Eva would go on to learn much more about Polyakov and the unique asset he was to the United States during a critical time in our history. He was not tempted by the luxuries of the West, she explained to her Daniel Island audience, a weakness that often compromised other Soviet assets. Although his actions clearly put his life at risk, Polyakov didn’t ask for money or political asylum.
“Rather, he was motivated by a desire to lessen the very real threat of nuclear war by helping the Americans better interpret the Soviet leadership’s thinking and intentions,” continued Eva. “He considered himself a Russian patriot, seeing the Soviet leaders as corrupt thugs, mocking the sacrifices that the Russian people had made during the war. At the height of the Cold War, Polyakov offered the CIA an unfiltered view into the vault of Soviet intelligence.”
But perhaps the most significant information Polyakov was able to convey to his American counterparts, said Eva, was that the Soviet government did not believe it could prevail in a nuclear confrontation with the U.S. That realization, she continued, served to degrade the Kremlin’s ability to threaten America and her allies, and diffuse tensions - “eventually leading to disarmament talks between the superpowers.”
Throughout much of Polyakov’s covert involvement with the U.S, he worked alongside Paul Dillon, with whom he would develop a close friendship based on mutual respect.
“It was in Burma where Polyakov and my father first met,” explained Eva. “But it was in India where they became close, after we moved there in 1973. Polyakov had a reputation inside the CIA of being unknowable and humorless. But all of that changed with my father.”
Eva described her father as “warm and sentient” - and someone who “imparted a preternatural sense of trustworthiness - traits even the KGB would later acknowledge.” She did not divulge to her audience what would become of Polyakov after he returned to Russia, and instead encouraged all in attendance to read the book.
For Eva, who spent 25 years in the magazine publishing business for the likes of Vogue, Harper’s Bazaar, Glamour and The New Yorker, writing “SPIES IN THE FAMILY” has been a labor of love. Recently, Kirkus Reviews awarded the book a coveted “Kirkus Star,” given to only 10 percent of the review site’s books. Eva, a former president of Reader’s Digest who holds a bachelor’s degree in music from Virginia Commonwealth University, hopes the real life espionage thriller will illuminate a once secret relationship that quite literally changed the world.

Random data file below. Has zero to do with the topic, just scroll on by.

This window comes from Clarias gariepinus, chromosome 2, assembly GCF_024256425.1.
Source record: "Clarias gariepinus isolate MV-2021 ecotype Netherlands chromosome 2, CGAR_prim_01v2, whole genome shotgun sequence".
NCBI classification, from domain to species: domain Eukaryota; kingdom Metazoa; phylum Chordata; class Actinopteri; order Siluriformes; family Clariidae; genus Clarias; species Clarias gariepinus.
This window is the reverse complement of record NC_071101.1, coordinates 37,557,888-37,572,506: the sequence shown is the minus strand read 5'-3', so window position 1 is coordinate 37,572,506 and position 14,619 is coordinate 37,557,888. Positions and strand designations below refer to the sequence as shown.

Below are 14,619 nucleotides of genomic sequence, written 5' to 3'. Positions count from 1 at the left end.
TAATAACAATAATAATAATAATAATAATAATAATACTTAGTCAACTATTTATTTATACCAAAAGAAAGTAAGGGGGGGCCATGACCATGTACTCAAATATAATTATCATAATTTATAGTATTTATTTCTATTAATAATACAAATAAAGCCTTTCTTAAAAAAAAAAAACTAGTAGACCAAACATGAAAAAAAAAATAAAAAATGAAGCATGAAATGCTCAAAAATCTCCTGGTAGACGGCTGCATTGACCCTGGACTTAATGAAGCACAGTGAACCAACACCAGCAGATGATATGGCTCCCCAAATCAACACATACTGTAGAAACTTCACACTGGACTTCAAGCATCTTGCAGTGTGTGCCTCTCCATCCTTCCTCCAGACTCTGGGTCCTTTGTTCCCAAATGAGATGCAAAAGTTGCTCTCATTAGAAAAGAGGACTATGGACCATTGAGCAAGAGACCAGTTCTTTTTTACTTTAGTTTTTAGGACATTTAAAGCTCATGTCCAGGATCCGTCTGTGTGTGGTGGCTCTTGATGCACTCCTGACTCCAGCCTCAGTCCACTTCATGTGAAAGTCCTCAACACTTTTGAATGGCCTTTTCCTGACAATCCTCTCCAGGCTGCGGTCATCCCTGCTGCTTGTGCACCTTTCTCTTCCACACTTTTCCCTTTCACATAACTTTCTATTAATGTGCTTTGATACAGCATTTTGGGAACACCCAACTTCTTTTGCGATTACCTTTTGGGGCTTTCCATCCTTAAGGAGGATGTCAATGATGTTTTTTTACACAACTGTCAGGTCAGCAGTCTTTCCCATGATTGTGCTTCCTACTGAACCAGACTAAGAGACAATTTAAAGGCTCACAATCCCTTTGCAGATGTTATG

“I didn’t want to write the book that a journalist or historian would, and should, write some day,” explained Eva. “I wanted to write the book by a daughter, infusing the personal, human interest aspect into an incredible Cold War story, as it revealed itself to me, and to Alexander Polyakov. So, I seized the opportunity to tell my father’s and Polyakov’s story as a journalist could not, from the perspective of a daughter, and a son, in all of its newsworthy, and human, ways.”
For more information on the book, released by Harper Collins on May 9, visit https://www.harpercollins.com/9780062385888/spies-in-the-family.
“SPIES IN THE FAMILY” Upcoming Events!
Open House/Book Signing
Thursday, May 18
400 Ralston Creek Street, Daniel Island
Hosted by Dianne and Steve Potts.
Drop by any time between 3 and 7 p.m.
Bring your pre-ordered copy, pick one up at Barnes and Noble, or buy one there.
In a toast to Russia, Moscow Mules will be served.
No RSVP is necessary.
Monday, June 12
Society 164 King Street, Charleston
If you missed Eva’s presentation at the Daniel Island Club last month, she will be speaking again at the Charleston Library Society, 164 King Street, at 6 p.m.
Go to the following website to sign up: http://charlestonlibrarysociety.org/events-and-programs/ or call (843) 723-9912.